In the world of food manufacturing and R&D, there are chefs and there are food scientists. Both sets of skills are needed to create food products that are delicious and shelf-stable.
But a relatively new, hybrid discipline has inserted itself into the food industry: “Research Chef.” Sometimes called a “culinary scientist” or a “corporate R&D chef,” these experts are well-versed in both food science and the culinary arts.
Research chefs work in all sectors of the food industry, helping optimize finished products such as soups, seafood and dressings for the foodservice groups, as well as ingredient systems like sauces, spices and breading for food manufacturers to use in their finished products.
There are specific job responsibilities, such as customer presentations, attending trade shows, trend research and creating gold standard prototypes -- all are part of the research chef’s job. But the most important thing a research chef must relate to is how to create a formula or recipe on the bench that can be mass-produced. They need to have a good understanding of their manufacturing equipment and how to work with brix, pH, viscosity and a wealth of other parameters both chemical and culinary to ensure the final products are always consistent.
Looking in on a typical day for a research chef gives a more comprehensive view of that role within a company, highlighting the types of skills these chefs need to develop safe, consistent quality products.
What’s in a name?
Often, the titles research chefs wear are creative, confusing and purposely vague because it’s such a new field. It’s difficult to encompass the breadth of what they do onto a business card.
Nick Pajor, manager of culinary innovation at King and Prince Seafood Co., Brunswick, Ga., wears lots of hats in his job. “One day, we’re getting on a plane to fly to a customer presentation; the next, we’re setting up photo shoots,” he says. “I spend a lot of time bouncing between sales, marketing, production and R&D.”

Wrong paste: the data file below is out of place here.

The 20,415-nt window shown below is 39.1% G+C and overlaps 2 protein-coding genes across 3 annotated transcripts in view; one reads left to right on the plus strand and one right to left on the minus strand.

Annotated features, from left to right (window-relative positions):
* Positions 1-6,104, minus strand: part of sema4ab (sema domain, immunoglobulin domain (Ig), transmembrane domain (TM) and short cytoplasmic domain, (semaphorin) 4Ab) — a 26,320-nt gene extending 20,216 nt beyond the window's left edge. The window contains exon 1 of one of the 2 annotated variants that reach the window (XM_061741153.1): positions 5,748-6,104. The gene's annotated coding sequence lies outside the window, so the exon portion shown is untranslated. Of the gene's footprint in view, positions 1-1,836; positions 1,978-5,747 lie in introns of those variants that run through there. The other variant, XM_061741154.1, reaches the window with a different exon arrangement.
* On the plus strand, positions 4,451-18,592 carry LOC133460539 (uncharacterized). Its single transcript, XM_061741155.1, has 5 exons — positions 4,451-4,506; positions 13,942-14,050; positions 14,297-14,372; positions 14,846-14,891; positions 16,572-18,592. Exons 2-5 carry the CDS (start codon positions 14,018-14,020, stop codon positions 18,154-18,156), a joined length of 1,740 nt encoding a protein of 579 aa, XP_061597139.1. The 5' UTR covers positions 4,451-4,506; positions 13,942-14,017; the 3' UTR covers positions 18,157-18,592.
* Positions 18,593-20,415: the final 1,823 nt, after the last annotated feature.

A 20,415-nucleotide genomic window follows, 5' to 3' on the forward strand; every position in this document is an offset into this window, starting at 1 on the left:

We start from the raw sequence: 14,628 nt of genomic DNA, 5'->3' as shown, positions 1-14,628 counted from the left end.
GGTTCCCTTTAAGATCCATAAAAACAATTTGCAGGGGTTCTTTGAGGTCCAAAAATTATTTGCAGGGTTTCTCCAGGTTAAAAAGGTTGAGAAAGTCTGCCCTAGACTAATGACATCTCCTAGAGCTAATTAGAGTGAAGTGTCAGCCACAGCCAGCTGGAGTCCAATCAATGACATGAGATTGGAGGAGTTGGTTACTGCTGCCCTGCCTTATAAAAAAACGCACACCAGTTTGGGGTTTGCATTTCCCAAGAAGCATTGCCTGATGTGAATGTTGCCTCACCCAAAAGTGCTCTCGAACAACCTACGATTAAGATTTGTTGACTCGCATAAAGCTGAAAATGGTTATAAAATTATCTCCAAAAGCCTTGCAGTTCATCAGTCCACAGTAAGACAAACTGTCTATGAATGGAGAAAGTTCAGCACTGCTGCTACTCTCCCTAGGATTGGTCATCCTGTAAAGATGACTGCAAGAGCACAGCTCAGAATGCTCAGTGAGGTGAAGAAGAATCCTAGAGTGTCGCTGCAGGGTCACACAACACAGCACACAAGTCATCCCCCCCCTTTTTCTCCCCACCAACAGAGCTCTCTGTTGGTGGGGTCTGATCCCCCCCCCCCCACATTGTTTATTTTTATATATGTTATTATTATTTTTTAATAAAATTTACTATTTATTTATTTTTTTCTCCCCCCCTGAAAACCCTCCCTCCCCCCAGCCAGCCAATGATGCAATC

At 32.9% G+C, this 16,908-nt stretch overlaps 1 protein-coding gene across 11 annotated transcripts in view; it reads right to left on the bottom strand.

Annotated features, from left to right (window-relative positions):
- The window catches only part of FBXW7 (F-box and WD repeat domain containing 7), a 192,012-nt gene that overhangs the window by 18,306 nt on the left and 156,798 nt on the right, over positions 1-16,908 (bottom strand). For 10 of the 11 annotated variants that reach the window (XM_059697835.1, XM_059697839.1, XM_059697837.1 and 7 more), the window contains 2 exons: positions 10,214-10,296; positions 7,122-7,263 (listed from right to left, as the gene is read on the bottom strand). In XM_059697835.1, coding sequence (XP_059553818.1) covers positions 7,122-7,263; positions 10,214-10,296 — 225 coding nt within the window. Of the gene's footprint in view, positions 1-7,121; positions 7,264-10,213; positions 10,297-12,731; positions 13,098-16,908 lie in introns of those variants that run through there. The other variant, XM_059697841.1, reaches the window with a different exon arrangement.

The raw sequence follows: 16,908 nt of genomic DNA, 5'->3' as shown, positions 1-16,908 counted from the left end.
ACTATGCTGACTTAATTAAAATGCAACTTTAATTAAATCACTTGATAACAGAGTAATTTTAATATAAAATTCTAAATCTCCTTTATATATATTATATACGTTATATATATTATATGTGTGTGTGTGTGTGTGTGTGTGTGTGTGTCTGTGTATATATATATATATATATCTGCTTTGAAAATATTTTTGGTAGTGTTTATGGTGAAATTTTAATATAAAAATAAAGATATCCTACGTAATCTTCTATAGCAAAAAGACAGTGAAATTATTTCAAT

Chris Hansen, corporate executive chef for OSI Group, an Aurora, Ill.-based maker of custom meat products, describes his chef role as “educator, visionary and strategic thinker.” “My staff and I work with other team members to create the benchmark and expectations of what a formulation should be in theory, and then help guide the rest of the team through our development phase from a culinary perspective,” he explains.
Shane Maack, senior executive chef for Spicetec Flavors & Seasonings, a ConAgra unit, notes, “While the science side of my job isn’t the primary focus, it plays a very big part in my daily activities — it’s important to be able to understand the relevancy and functionality of commercial ingredients, and then to be able to apply that knowledge to the development process."
Senior product development chef John Bartel, at CTI Foods Inc., a Wilder, Idaho, maker of value-added protein products, describes his role: “I am the interface between the chain restaurant R&D function and the scientists who ensure a consistent and delicious product. I represent the company to chain customers with our sales force, help develop products with our scientists and present the end results to our customers.”
A day in the life
Most R&D chefs agree there is no such thing as a typical workday, but there are many typical activities that are common. Most research chefs start the day by checking communications and reviewing the day’s work plan.
There might be cuttings or bench work needed, or the writing of a summary on the latest flavor trends. Other times, the chef could be on the road, visiting customers or attending industry trade shows.
“My day always starts out with checking emails and reviewing the calendar for the day,” says Maack. “Depending on frequency or timing of meetings and conference calls for the day, the decision will be made to focus primarily on desk work, such as paper ideation and trends research, or to focus on bench-top work, such as ‘gold standard’ creation or product reviews.”
“The customer is always the No. 1 priority, so customer deadlines will always take precedence over everything else,” declares Bartel. “The beginning of my day starts with a cutting of bench-top samples made the previous day. We then gather the feedback and either continue making adjustments or, if everyone likes it, prepare to show it to the customer.” The rest of Bartel’s day is broken up into meetings with vendors, visits to customers, ideation sessions or making bench-top samples.
Jody Slater, corporate executive chef at HB Specialty Foods Inc., Nampa, Idaho, describes her day as a combination of “developing prototypes for national companies, project meetings to discuss priorities for the week, production meetings to talk about upcoming test runs, meetings with purchasing, researching trends and overseeing documentation work related to organic, gluten-free, and other industry certifications.”